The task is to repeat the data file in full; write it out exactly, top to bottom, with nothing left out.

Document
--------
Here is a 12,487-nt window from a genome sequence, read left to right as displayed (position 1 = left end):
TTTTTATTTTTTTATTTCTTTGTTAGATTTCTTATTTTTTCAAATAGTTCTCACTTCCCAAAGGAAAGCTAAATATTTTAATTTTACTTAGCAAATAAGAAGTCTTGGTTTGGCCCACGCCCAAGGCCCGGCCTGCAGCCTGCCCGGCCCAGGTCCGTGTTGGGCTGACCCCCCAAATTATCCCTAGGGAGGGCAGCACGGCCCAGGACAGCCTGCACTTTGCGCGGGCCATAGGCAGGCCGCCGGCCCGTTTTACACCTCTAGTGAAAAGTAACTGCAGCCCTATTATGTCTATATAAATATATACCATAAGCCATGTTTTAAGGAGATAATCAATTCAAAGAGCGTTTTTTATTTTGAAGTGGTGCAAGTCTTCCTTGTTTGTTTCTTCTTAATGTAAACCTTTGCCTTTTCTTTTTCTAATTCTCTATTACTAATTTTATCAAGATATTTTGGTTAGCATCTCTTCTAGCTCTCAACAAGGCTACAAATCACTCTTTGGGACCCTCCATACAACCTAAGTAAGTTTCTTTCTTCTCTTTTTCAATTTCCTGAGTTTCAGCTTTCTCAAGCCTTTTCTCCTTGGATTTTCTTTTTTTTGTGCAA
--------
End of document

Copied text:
Here is a 12,487-nt window from a genome sequence, read left to right as displayed (position 1 = left end):
TTTTTATTTTTTTATTTCTTTGTTAGATTTCTTATTTTTTCAAATAGTTCTCACTTCCCAAAGGAAAGCTAAATATTTTAATTTTACTTAGCAAATAAGAAGTCTTGGTTTGGCCCACGCCCAAGGCCCGGCCTGCAGCCTGCCCGGCCCAGGTCCGTGTTGGGCTGACCCCCCAAATTATCCCTAGGGAGGGCAGCACGGCCCAGGACAGCCTGCACTTTGCGCGGGCCATAGGCAGGCCGCCGGCCCGTTTTACACCTCTAGTGAAAAGTAACTGCAGCCCTATTATGTCTATATAAATATATACCATAAGCCATGTTTTAAGGAGATAATCAATTCAAAGAGCGTTTTTTATTTTGAAGTGGTGCAAGTCTTCCTTGTTTGTTTCTTCTTAATGTAAACCTTTGCCTTTTCTTTTTCTAATTCTCTATTACTAATTTTATCAAGATATTTTGGTTAGCATCTCTTCTAGCTCTCAACAAGGCTACAAATCACTCTTTGGGACCCTCCATACAACCTAAGTAAGTTTCTTTCTTCTCTTTTTCAATTTCCTGAGTTTCAGCTTTCTCAAGCCTTTTCTCCTTGGATTTTCTTTTTTTTGTGCAA